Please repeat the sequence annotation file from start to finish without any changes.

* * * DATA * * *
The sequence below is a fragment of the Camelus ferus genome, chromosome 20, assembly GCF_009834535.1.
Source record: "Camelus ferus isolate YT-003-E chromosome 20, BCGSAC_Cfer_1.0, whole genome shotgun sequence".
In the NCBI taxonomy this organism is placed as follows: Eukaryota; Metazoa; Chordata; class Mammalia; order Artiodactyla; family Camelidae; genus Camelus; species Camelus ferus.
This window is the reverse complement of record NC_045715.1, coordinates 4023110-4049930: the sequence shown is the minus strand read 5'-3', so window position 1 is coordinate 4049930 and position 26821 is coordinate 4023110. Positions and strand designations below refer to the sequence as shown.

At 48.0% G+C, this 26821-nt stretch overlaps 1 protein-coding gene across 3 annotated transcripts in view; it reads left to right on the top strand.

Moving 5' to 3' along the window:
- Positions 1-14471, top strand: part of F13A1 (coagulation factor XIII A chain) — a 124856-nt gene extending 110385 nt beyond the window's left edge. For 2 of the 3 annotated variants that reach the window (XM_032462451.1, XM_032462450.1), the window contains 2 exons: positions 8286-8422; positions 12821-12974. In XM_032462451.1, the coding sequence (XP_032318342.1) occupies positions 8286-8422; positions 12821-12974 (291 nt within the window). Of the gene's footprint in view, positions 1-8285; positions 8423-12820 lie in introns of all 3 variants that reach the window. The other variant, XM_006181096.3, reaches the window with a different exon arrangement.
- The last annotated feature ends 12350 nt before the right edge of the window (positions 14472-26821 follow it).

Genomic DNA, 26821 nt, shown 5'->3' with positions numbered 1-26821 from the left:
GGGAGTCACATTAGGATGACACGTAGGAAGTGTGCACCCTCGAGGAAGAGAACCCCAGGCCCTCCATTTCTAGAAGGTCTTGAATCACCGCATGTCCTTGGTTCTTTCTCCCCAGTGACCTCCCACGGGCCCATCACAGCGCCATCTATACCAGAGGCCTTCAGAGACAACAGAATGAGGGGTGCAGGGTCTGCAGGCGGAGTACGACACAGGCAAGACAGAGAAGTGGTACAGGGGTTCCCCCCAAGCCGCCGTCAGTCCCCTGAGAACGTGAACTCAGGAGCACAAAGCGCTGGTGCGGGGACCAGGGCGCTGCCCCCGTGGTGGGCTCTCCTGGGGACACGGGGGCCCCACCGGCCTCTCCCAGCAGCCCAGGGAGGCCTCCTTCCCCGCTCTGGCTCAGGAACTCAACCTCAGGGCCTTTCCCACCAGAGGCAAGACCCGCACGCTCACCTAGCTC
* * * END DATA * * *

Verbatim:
The sequence below is a fragment of the Camelus ferus genome, chromosome 20, assembly GCF_009834535.1.
Source record: "Camelus ferus isolate YT-003-E chromosome 20, BCGSAC_Cfer_1.0, whole genome shotgun sequence".
In the NCBI taxonomy this organism is placed as follows: Eukaryota; Metazoa; Chordata; class Mammalia; order Artiodactyla; family Camelidae; genus Camelus; species Camelus ferus.
This window is the reverse complement of record NC_045715.1, coordinates 4023110-4049930: the sequence shown is the minus strand read 5'-3', so window position 1 is coordinate 4049930 and position 26821 is coordinate 4023110. Positions and strand designations below refer to the sequence as shown.

At 48.0% G+C, this 26821-nt stretch overlaps 1 protein-coding gene across 3 annotated transcripts in view; it reads left to right on the top strand.

Moving 5' to 3' along the window:
- Positions 1-14471, top strand: part of F13A1 (coagulation factor XIII A chain) — a 124856-nt gene extending 110385 nt beyond the window's left edge. For 2 of the 3 annotated variants that reach the window (XM_032462451.1, XM_032462450.1), the window contains 2 exons: positions 8286-8422; positions 12821-12974. In XM_032462451.1, the coding sequence (XP_032318342.1) occupies positions 8286-8422; positions 12821-12974 (291 nt within the window). Of the gene's footprint in view, positions 1-8285; positions 8423-12820 lie in introns of all 3 variants that reach the window. The other variant, XM_006181096.3, reaches the window with a different exon arrangement.
- The last annotated feature ends 12350 nt before the right edge of the window (positions 14472-26821 follow it).

Genomic DNA, 26821 nt, shown 5'->3' with positions numbered 1-26821 from the left:
GGGAGTCACATTAGGATGACACGTAGGAAGTGTGCACCCTCGAGGAAGAGAACCCCAGGCCCTCCATTTCTAGAAGGTCTTGAATCACCGCATGTCCTTGGTTCTTTCTCCCCAGTGACCTCCCACGGGCCCATCACAGCGCCATCTATACCAGAGGCCTTCAGAGACAACAGAATGAGGGGTGCAGGGTCTGCAGGCGGAGTACGACACAGGCAAGACAGAGAAGTGGTACAGGGGTTCCCCCCAAGCCGCCGTCAGTCCCCTGAGAACGTGAACTCAGGAGCACAAAGCGCTGGTGCGGGGACCAGGGCGCTGCCCCCGTGGTGGGCTCTCCTGGGGACACGGGGGCCCCACCGGCCTCTCCCAGCAGCCCAGGGAGGCCTCCTTCCCCGCTCTGGCTCAGGAACTCAACCTCAGGGCCTTTCCCACCAGAGGCAAGACCCGCACGCTCACCTAGCTC